3. I don’t know why the Paper of Record can’t do the math that clearly suggests that DreamWorks’ kick-off year was a tale of two Dreamworks… but that shouldn’t keep others from doing it.
Here is some incredibly simplified math. DW 3.0’s first four films cost at least $360 million to make and $225m to market and distribute. Therefore, they earned $546m in theatrical gross and $300m in rentals (money returned to the distributor) against an investment of $580m.
DW 3.0’s next three films costs about $200m to make and $150m to market and distribute. The return was $676m in gross and $370m in rentals.
In other words, these three films were just about profitable in theatrical alone (largely because of the low-cost, big return The Help), while the first group of four films were at least $280m in the hole, seeking to dig out with post-theatrical revenues.
4. History Helps
When Paramount took on DreamWorks in 2006, they released seven DW films… and only Dreamgirls was a hit. Over The Hedge was a modest grosser by DW standards and Flushed Away was one of their few outright flops.
In 2007, there were nine Par/DW releases, including hits Norbit, Blades of Glory, Disturbia, Transformers, and DW Animation’s Shrek The Third.
But the thing to really look at is the developing relationship with DreamWorks Animation and the existence of a franchise like Transformers (which started before Par acquired DreamWorks). Transformers is the only piece of DW product that grossed over $120m domestic, aside from animation (which is, literally, a separate company). It’s very hard to build a film studio with mostly singles and doubles, the occasional triple, and no home runs.
For a growing company that intends to be in the “studio movie” business, $650m, which is what DreamWorks 3.0 launched with – not the $1b that was widely promoted – deep enough pockets to cover more than 2 years are needed. The billion was about right. $625m means the potential for trouble. And that is what happened at DW last spring and summer. They got out of the blocks slowly and even though they had a big, fat, cheap-to-make hit and a couple solid doubles, it’s not enough to get things straight.
And history reminds that DreamWorks 1.0 got into some of the same trouble. The Peacemaker, Amistad, Mouse Hunt, Paulie, and Small Soldiers all came before the first real hit for the company, Saving Private Ryan. But they still weren’t out of the woods… even with American Beauty and then Gladiator… too many singles or strike-outs. And at the same time, DW was trying to do television at just the time there was a show runner bubble. So hundreds of millions were lost there. When Shrek became The Franchise, it was already too late to get back to even. And eventually, even with great successes along the way, the Paramount deal saved the company from the fire.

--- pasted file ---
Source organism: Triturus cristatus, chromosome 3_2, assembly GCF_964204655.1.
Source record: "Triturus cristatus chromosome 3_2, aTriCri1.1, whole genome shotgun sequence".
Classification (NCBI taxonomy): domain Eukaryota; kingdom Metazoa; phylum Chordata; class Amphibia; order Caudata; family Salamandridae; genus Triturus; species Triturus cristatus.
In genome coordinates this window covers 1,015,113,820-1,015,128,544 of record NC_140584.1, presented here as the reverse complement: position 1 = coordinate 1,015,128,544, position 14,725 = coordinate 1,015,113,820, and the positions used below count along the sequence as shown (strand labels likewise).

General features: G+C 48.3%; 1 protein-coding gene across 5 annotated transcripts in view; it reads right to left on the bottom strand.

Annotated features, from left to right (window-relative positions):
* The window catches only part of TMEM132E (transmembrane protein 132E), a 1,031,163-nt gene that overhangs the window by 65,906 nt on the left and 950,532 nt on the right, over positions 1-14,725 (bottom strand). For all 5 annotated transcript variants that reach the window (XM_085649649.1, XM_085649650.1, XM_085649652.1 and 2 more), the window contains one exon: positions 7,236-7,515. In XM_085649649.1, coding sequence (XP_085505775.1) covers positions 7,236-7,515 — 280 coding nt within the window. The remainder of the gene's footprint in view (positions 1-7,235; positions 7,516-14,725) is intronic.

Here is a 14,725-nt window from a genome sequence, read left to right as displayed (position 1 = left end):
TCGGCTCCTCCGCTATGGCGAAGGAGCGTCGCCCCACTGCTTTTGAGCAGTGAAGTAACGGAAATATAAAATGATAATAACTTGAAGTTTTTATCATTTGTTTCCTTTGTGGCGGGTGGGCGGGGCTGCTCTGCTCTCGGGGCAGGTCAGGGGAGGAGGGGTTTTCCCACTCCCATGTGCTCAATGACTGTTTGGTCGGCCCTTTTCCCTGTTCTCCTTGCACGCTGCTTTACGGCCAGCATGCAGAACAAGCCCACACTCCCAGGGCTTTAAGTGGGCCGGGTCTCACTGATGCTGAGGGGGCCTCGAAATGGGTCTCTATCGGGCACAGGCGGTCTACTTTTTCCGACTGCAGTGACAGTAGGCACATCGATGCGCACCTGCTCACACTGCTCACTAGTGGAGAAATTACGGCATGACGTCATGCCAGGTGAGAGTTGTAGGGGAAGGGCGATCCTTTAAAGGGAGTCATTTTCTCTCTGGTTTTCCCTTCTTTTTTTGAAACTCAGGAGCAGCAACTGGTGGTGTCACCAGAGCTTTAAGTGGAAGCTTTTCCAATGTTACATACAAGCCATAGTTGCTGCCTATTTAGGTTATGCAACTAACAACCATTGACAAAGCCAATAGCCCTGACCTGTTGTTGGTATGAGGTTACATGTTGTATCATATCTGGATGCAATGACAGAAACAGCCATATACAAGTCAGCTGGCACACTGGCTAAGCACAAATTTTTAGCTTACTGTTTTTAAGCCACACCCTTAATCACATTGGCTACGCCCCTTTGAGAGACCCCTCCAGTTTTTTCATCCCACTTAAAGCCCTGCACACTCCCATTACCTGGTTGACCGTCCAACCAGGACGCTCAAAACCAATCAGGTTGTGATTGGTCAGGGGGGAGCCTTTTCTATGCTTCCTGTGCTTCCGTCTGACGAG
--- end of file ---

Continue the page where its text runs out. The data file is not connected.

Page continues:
Point is, the pockets were deep enough to get to Saving Private Ryan and Gladiator and Shrek. Things are tighter now than they were then.
5. “Over the years, small, independently financed companies — some with their own distribution mechanisms, others, like DreamWorks, without — have generated hits, only to disappear or be merged into larger corporations.”
Yes. A touch of sanity.
But again… why the generalizations? There is no comparison of Miramax becoming part of Disney, where the annual operating budget grew by 500% from the original agreement (which was for more than Miramax had been spending as an indie) and Summit merging with Lionsgate (note to NYT copy editors… it’s been one word for over 5 years already), where Summit comes with a massive cash cow but almost no other success and no ambition as continuing an independent operation or Spyglass, which merged with MGM with the explicit intent to distribute through multiple distributors.
Now, I know most of what I wrote off the top of my head and spend maybe 20 minutes floating around Box Office Mojo grabbing hard numbers. Cieply has been around longer than me. Barnes is apparently a very nice guy who knows little about this business. But the difference between smug, lazy, inaccurate coverage of the industry from The Paper of Record and a real story is about 2 hours of reporting, max. Stelter can do it, day in and day out. Why can’t the guys on the movie beat? Seriously.